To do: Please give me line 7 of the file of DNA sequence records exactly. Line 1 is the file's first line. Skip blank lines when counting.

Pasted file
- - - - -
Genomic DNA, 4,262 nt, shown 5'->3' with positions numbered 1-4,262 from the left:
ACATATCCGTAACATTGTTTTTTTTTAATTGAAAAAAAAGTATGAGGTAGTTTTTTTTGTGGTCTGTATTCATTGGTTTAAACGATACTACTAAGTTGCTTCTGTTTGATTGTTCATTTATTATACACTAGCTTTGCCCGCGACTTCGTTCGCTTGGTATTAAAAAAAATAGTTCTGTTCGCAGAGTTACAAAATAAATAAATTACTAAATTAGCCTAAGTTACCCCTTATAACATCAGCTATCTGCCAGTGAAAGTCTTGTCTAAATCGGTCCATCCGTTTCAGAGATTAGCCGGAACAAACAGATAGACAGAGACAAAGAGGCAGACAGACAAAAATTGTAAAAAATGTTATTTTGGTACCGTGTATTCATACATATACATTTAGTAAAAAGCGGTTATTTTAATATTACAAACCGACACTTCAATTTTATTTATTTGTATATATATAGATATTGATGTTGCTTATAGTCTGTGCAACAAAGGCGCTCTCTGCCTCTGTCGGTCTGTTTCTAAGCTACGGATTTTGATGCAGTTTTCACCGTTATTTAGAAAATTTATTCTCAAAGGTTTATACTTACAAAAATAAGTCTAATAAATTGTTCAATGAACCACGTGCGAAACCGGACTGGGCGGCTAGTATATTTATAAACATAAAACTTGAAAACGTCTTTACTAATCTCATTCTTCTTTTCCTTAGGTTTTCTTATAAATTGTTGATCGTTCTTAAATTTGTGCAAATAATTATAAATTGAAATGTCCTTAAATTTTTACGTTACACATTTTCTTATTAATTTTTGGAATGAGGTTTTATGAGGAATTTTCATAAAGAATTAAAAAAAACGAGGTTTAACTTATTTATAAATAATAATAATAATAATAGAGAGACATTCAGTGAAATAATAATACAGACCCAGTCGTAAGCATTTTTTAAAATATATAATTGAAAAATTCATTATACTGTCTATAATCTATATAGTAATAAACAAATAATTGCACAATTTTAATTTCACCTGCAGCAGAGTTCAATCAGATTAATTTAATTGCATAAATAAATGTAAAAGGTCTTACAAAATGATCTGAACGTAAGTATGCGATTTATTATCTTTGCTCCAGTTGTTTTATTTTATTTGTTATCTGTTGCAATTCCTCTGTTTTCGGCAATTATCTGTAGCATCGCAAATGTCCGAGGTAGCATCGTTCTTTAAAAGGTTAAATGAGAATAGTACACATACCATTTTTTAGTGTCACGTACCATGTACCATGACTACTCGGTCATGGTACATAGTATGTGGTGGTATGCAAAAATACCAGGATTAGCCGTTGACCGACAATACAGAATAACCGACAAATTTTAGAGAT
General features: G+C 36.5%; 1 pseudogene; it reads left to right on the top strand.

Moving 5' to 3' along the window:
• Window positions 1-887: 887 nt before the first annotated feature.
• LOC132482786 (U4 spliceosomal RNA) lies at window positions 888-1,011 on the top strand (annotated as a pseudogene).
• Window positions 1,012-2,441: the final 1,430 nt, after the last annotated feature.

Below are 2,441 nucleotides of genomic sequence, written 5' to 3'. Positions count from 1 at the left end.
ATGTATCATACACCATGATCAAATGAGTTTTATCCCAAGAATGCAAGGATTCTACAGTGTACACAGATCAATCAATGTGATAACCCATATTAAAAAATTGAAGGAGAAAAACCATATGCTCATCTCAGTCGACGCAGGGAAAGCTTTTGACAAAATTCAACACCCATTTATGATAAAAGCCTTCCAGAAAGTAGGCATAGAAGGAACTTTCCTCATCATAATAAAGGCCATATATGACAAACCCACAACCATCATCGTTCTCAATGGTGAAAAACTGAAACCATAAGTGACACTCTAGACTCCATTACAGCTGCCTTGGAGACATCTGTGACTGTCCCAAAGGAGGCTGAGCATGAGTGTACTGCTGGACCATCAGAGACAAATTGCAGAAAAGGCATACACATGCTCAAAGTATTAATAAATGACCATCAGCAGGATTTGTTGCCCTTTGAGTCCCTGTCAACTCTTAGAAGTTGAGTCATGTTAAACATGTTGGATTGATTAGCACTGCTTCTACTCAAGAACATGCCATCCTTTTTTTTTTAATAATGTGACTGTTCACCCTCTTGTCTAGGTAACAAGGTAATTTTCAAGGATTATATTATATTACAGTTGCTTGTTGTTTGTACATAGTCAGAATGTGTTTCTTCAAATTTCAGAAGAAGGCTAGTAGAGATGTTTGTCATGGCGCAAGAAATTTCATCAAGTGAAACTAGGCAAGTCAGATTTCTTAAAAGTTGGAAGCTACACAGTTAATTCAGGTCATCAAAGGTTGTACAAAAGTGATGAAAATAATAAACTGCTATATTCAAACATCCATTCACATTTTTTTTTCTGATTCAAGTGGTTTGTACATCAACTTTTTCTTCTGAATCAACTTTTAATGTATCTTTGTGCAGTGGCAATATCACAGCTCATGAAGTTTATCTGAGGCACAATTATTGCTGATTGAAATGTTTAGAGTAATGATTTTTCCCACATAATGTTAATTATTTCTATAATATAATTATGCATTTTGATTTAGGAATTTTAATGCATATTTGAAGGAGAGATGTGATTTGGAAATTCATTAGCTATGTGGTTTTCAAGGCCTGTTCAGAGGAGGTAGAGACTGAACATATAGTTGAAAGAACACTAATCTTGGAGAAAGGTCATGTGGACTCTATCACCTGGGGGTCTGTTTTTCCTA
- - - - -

• Window positions 1,012-2,441: the final 1,430 nt, after the last annotated feature.